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      7 Things To Do When You Can’t Train

      No matter how much we live and breathe Jiu-Jitsu, we are sometimes forced to take a break. Sometimes life throws curveballs at us. We might be in a great routine with training, working hard every day, and suddenly have to stop. Maybe we sustain an injury. Maybe we get sick. Maybe a crazy virus throws our whole country into lockdown. Regardless of the reason, time off can be tough. Where we would normally be spending hours of the day at the gym, we now have large gaps of time, not to mention pent up energy. It can feel frustrating, like we are not progressing, or even losing skill. Whatever the circumstances, there are many ways to stay busy and capitalize on the time when you can’t train. Here are a few ideas of ways to make the most of your time away from the mats.

      Max Lindbland does hand stand

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      Dream Big

      “There’s no risk when you go after a dream. There’s a tremendous amount of risk to playing it safe.”

      -Bill Burr

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      Surviving the Slump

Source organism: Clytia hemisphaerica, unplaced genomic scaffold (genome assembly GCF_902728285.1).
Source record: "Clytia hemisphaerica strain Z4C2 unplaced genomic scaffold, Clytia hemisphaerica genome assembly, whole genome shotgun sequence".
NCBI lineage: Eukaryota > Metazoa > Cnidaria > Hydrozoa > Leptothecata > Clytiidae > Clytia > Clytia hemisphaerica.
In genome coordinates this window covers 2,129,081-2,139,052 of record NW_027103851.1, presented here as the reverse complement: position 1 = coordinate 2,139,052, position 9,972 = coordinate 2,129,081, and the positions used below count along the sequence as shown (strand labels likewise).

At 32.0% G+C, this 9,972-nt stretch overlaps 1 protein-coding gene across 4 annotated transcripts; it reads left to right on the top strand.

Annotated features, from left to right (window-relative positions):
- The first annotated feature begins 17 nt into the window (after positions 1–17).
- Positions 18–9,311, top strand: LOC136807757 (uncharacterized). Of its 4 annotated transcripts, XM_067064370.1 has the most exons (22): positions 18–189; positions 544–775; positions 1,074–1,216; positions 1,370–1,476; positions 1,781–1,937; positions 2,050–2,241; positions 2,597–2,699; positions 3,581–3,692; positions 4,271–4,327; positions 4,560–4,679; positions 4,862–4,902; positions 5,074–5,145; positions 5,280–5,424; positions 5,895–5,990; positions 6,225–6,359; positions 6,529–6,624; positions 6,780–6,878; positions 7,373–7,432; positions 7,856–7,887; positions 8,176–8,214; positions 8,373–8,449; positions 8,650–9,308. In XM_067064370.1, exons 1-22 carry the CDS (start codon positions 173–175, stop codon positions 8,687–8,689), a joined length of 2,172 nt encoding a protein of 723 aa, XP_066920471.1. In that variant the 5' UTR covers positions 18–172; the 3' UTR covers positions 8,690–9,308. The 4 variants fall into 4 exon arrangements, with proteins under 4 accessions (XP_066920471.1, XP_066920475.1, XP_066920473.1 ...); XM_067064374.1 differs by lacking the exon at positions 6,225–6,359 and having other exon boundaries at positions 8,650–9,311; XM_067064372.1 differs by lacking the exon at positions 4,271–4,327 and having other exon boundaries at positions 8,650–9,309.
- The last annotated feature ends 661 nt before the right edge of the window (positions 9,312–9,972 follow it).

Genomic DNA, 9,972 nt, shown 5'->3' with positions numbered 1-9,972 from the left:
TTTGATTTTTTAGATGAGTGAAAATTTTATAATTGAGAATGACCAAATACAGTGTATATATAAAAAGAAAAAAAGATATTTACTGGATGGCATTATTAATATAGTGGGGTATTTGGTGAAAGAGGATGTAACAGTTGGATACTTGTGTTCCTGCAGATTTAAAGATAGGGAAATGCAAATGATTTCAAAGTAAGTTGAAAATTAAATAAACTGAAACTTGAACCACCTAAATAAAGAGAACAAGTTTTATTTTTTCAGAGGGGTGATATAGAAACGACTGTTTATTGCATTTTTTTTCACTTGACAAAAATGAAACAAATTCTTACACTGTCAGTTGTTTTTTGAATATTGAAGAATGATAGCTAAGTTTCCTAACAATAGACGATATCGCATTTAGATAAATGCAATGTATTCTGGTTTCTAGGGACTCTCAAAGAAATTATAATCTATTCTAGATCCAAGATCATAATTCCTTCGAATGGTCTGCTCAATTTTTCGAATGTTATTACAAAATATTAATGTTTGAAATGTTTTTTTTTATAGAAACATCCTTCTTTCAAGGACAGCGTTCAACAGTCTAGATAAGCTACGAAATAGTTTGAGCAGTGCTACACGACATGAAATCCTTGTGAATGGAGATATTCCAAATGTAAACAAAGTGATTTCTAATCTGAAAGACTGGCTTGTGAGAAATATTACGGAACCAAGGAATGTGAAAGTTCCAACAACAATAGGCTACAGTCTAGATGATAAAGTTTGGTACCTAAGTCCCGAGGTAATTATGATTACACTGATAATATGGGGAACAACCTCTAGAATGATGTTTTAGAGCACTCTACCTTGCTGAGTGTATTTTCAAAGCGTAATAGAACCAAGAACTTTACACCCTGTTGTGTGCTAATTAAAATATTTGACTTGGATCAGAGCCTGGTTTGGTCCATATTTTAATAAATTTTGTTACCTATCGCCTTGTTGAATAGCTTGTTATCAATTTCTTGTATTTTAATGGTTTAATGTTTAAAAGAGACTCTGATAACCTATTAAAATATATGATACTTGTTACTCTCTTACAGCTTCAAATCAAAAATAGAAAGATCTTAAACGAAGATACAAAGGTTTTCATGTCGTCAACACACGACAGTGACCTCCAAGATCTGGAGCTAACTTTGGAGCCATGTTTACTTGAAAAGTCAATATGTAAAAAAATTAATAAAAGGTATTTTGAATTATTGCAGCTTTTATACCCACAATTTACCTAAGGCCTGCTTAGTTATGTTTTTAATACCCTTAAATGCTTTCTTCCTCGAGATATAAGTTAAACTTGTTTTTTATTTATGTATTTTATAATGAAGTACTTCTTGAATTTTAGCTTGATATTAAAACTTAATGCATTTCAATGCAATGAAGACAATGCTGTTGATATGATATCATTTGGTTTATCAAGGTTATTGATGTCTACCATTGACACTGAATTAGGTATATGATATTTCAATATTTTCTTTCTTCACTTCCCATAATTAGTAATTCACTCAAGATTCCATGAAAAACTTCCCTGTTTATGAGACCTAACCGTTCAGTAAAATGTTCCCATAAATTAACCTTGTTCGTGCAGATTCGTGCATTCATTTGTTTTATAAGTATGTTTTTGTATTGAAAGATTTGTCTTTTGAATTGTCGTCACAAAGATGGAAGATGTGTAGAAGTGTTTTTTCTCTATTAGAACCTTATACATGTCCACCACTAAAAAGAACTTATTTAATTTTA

Are you feeling unmotivated to train? Maybe the excitement for training is gone and you don’t know if it will come back. Maybe you feel stagnant, or that you haven’t improved in a while. You might even feel that you are regressing in skill. Jiu-Jitsu slumps are a normal part of the journey and, if you haven’t hit one yet, you’re sure to at some point. The good news is, for every valley, there is a peak up ahead. If you stick with it, you will rediscover your love for training, and may even have a breakthrough waiting for you. In the meantime, there are a few ways you can get through the dreaded Jiu-Jitsu slump.

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      The Danger of Comparison

      It’s hard not to compare ourselves to our training partners. After all, we spend time competing and training with them every day. Brazilian Jiu-Jitsu is a competitive sport, and both partners are trying their best to win. In this way Brazilian Jiu Jitsu can be both a team sport and an individual sport. We need our training partners to improve but we compete against them everyday in training. Perhaps, we may even go toe to toe at the tournament ( what are your thoughts on closeouts?) Sometimes we look at someone else’s performance and let it make us feel bad about ours. Maybe we feel that they are progressing faster than us or that we should be more like them. Comparisons are dangerous. Sometimes they may push us to work harder and be better, but they can also add pressure and make us feel needlessly frustrated. 

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